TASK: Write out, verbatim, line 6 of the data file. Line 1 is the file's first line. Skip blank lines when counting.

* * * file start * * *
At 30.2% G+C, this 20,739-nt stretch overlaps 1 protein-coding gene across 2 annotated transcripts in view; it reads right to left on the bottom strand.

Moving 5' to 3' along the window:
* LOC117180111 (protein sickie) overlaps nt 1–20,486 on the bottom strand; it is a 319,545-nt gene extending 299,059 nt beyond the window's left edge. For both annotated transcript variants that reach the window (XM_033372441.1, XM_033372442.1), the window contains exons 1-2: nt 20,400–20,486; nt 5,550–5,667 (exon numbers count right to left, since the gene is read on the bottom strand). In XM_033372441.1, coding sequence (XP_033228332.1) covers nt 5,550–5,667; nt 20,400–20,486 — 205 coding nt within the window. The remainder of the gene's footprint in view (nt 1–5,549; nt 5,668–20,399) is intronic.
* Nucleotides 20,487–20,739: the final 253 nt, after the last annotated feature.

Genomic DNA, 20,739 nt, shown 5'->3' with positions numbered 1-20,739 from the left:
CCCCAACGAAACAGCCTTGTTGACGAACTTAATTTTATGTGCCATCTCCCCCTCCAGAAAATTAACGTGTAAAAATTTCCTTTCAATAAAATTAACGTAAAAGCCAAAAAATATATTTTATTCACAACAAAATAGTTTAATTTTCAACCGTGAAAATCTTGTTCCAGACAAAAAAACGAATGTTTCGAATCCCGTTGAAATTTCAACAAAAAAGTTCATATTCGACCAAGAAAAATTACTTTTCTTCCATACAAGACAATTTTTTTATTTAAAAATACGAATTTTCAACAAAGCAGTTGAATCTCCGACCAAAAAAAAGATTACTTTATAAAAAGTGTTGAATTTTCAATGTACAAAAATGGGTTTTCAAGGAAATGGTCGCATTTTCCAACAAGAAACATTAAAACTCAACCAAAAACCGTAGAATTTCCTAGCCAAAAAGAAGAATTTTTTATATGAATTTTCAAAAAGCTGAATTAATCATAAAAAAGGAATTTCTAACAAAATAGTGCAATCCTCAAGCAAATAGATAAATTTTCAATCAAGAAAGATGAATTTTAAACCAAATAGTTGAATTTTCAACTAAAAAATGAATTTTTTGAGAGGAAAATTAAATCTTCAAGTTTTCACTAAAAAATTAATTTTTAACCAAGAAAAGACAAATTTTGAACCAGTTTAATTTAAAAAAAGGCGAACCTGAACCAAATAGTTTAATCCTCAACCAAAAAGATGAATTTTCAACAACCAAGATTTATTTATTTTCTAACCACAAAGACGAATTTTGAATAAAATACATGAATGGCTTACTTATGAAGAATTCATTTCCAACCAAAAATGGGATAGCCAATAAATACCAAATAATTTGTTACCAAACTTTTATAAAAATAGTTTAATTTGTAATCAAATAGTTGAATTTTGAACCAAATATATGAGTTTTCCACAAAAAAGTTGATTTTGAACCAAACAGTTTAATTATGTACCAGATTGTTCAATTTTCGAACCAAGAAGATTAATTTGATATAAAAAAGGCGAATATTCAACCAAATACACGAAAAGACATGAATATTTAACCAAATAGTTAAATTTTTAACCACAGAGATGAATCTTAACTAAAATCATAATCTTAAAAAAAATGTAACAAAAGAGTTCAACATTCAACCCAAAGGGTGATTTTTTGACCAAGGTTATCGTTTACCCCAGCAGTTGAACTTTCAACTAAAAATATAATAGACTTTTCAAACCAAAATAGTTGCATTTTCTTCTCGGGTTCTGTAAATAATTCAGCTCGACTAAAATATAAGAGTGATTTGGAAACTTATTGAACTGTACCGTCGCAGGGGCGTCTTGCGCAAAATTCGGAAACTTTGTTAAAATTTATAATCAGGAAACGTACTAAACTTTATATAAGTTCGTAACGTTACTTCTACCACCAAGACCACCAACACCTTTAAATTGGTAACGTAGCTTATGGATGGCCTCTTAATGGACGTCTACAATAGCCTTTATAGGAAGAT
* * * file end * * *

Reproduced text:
CCCCAACGAAACAGCCTTGTTGACGAACTTAATTTTATGTGCCATCTCCCCCTCCAGAAAATTAACGTGTAAAAATTTCCTTTCAATAAAATTAACGTAAAAGCCAAAAAATATATTTTATTCACAACAAAATAGTTTAATTTTCAACCGTGAAAATCTTGTTCCAGACAAAAAAACGAATGTTTCGAATCCCGTTGAAATTTCAACAAAAAAGTTCATATTCGACCAAGAAAAATTACTTTTCTTCCATACAAGACAATTTTTTTATTTAAAAATACGAATTTTCAACAAAGCAGTTGAATCTCCGACCAAAAAAAAGATTACTTTATAAAAAGTGTTGAATTTTCAATGTACAAAAATGGGTTTTCAAGGAAATGGTCGCATTTTCCAACAAGAAACATTAAAACTCAACCAAAAACCGTAGAATTTCCTAGCCAAAAAGAAGAATTTTTTATATGAATTTTCAAAAAGCTGAATTAATCATAAAAAAGGAATTTCTAACAAAATAGTGCAATCCTCAAGCAAATAGATAAATTTTCAATCAAGAAAGATGAATTTTAAACCAAATAGTTGAATTTTCAACTAAAAAATGAATTTTTTGAGAGGAAAATTAAATCTTCAAGTTTTCACTAAAAAATTAATTTTTAACCAAGAAAAGACAAATTTTGAACCAGTTTAATTTAAAAAAAGGCGAACCTGAACCAAATAGTTTAATCCTCAACCAAAAAGATGAATTTTCAACAACCAAGATTTATTTATTTTCTAACCACAAAGACGAATTTTGAATAAAATACATGAATGGCTTACTTATGAAGAATTCATTTCCAACCAAAAATGGGATAGCCAATAAATACCAAATAATTTGTTACCAAACTTTTATAAAAATAGTTTAATTTGTAATCAAATAGTTGAATTTTGAACCAAATATATGAGTTTTCCACAAAAAAGTTGATTTTGAACCAAACAGTTTAATTATGTACCAGATTGTTCAATTTTCGAACCAAGAAGATTAATTTGATATAAAAAAGGCGAATATTCAACCAAATACACGAAAAGACATGAATATTTAACCAAATAGTTAAATTTTTAACCACAGAGATGAATCTTAACTAAAATCATAATCTTAAAAAAAATGTAACAAAAGAGTTCAACATTCAACCCAAAGGGTGATTTTTTGACCAAGGTTATCGTTTACCCCAGCAGTTGAACTTTCAACTAAAAATATAATAGACTTTTCAAACCAAAATAGTTGCATTTTCTTCTCGGGTTCTGTAAATAATTCAGCTCGACTAAAATATAAGAGTGATTTGGAAACTTATTGAACTGTACCGTCGCAGGGGCGTCTTGCGCAAAATTCGGAAACTTTGTTAAAATTTATAATCAGGAAACGTACTAAACTTTATATAAGTTCGTAACGTTACTTCTACCACCAAGACCACCAACACCTTTAAATTGGTAACGTAGCTTATGGATGGCCTCTTAATGGACGTCTACAATAGCCTTTATAGGAAGAT